DALLAS (CBSDFW.COM) - Dallas firefighter David Leos lost his battle with COVID-19.
The Dallas Hispanic Firefighters Association shared the news on Thursday, Sept. 2.
Leos is the first active-duty firefighter in Dallas to die from the virus.
Dallas Fire-Rescue shared the following statement on Leos' passing on Thursday afternoon:
Dallas Fire-Rescue is saddened to announce the untimely passing of Driver Engineer, David Leos. David joined the department on August 12, 1981, and served the citizens of Dallas for 40 years before passing after a long and courageous battle with COVID-19.
David leaves behind a wife and eight children along with countless other family members and friends who will miss him dearly. This is a tragic loss for our department; especially for his brother, Lieutenant Marty Leos, and son, Lieutenant David Leos, Jr., who have followed admirably in their brother/father's footsteps. We ask that you keep David's family, and the department, in your thoughts and prayers and we lean on one another for support during this most challenging time.
On Wednesday, Dallas Fire-Rescue crews were parked outside Parkland Hospital all day to show support for the veteran firefighter and had been on a ventilator in the ICU.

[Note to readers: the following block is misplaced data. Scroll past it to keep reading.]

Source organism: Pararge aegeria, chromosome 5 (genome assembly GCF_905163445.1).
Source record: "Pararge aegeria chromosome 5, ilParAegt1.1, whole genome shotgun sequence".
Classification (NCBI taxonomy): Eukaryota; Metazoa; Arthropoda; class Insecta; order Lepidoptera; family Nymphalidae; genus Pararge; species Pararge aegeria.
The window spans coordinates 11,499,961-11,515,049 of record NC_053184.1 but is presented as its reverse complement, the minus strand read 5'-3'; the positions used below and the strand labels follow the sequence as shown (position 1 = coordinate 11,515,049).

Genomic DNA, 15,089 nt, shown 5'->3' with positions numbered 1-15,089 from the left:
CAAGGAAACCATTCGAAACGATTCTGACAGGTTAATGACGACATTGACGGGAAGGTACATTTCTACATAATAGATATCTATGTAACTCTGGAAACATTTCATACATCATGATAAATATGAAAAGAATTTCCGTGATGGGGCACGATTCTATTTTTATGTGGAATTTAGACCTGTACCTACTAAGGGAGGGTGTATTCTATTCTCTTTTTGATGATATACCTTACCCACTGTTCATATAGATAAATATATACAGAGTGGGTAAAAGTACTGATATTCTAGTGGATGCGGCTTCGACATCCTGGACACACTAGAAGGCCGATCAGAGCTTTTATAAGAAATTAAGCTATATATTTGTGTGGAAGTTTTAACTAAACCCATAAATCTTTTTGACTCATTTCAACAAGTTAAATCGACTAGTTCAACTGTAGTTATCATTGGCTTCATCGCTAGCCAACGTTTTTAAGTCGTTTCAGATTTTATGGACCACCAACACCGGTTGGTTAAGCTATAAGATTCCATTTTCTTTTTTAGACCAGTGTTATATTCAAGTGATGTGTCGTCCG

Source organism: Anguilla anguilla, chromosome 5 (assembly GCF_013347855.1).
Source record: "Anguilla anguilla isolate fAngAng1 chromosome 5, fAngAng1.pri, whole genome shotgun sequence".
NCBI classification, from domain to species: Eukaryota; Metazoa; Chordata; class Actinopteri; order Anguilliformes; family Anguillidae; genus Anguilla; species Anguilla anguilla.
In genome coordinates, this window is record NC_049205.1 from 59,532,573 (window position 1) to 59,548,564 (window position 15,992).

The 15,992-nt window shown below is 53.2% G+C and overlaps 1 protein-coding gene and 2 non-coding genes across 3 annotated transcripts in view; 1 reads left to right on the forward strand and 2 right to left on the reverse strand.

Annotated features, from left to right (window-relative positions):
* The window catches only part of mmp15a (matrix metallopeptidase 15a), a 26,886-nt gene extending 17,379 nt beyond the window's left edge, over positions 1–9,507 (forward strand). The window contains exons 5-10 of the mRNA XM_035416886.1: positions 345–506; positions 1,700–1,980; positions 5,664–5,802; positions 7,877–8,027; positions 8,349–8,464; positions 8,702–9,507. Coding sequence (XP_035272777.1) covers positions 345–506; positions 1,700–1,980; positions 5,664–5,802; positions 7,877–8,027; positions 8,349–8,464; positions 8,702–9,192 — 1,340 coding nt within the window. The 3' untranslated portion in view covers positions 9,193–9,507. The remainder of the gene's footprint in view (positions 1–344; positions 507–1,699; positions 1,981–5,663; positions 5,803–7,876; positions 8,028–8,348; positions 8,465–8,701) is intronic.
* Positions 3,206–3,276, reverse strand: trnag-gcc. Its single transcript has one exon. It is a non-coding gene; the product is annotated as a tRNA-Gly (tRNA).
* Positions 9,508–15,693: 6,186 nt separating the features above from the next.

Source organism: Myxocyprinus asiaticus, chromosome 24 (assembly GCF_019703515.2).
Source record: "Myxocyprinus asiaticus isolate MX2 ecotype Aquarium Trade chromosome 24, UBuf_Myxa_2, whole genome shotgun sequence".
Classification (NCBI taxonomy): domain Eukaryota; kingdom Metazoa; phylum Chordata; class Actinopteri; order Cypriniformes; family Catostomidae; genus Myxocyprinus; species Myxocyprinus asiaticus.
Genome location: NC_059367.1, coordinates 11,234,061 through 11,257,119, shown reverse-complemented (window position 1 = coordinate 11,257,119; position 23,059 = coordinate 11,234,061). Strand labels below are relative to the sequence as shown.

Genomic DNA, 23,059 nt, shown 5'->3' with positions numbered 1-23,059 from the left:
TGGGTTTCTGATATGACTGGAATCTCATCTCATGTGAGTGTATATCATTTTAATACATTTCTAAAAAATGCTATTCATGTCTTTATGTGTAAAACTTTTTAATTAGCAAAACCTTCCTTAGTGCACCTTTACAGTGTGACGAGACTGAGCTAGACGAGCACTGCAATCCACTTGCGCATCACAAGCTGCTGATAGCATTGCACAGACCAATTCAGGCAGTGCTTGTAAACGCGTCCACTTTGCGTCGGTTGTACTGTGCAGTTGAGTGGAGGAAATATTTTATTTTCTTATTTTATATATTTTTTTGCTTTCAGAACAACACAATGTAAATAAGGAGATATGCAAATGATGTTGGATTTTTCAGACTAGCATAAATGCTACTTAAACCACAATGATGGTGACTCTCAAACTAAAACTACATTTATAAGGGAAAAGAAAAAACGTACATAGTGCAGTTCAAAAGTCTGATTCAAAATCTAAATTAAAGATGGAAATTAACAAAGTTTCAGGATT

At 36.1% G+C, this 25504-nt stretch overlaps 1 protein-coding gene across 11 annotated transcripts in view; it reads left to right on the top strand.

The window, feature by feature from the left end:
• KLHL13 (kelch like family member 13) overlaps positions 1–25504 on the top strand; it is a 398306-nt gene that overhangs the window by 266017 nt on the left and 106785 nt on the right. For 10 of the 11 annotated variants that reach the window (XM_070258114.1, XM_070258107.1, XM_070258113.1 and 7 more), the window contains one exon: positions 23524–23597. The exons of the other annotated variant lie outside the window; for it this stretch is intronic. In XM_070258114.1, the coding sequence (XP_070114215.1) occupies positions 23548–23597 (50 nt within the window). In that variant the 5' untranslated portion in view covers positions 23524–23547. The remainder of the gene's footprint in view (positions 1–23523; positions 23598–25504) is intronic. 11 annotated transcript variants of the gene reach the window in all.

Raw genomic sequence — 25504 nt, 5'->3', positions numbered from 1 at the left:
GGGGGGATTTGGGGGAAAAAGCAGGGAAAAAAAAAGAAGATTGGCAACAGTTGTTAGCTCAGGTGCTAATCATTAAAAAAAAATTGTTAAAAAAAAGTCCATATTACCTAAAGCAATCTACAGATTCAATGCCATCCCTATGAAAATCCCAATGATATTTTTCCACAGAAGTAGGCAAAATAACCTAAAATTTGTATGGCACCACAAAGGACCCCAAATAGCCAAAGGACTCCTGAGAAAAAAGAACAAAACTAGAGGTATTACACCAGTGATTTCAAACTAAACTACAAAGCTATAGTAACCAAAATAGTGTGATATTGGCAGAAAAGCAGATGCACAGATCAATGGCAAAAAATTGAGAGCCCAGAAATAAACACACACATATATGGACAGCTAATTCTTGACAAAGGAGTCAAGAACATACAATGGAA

Driver Engineer Leos' family and friends say his condition had been critical and they said their goodbyes.
Leos came from a family of firefighters, so for him the decision to become one was easy.
"David just celebrated his 40th anniversary with the Dallas Fire Department which is amazing," Cristian Hinojosa said.
Hinojosa has worked by his side for almost 20 of those years.
"I really got to know David well when he was battling leukemia and David overcame leukemia," he said. "He showed us that he could fight you know and I think it just speaks to the seriousness of this illness."
Two months ago, Leos contracted COVID-19. It's something so many firefighters have come in contact with.
"We've had 650 firefighters out 2,000 test positive for COVID in the last 18 months," Hinojosa said.
Leos was not vaccinated against COVID-19, but recently said on social media he encouraged everyone who was able to get the vaccine to do so.
"It's tough to see the ones who are the caretakers be so vulnerable," Hinojosa said.
Leos' Fire Station 41, as well as firefighters from other stations came together for a candlelight vigil on Wednesday night.
Leos' immediate family was in attendance, but they did not want to speak publicly. His sister in law sharing a few words.
"It's going to be a big loss for us," Jeane Leos said at the time. "It's hard to describe."
She said they find peace knowing he had a strong faith.
"I think that we wouldn't be able to be where we're at right now without knowing that," Jeane said. "We get that also from his wife so it's very very comforting."
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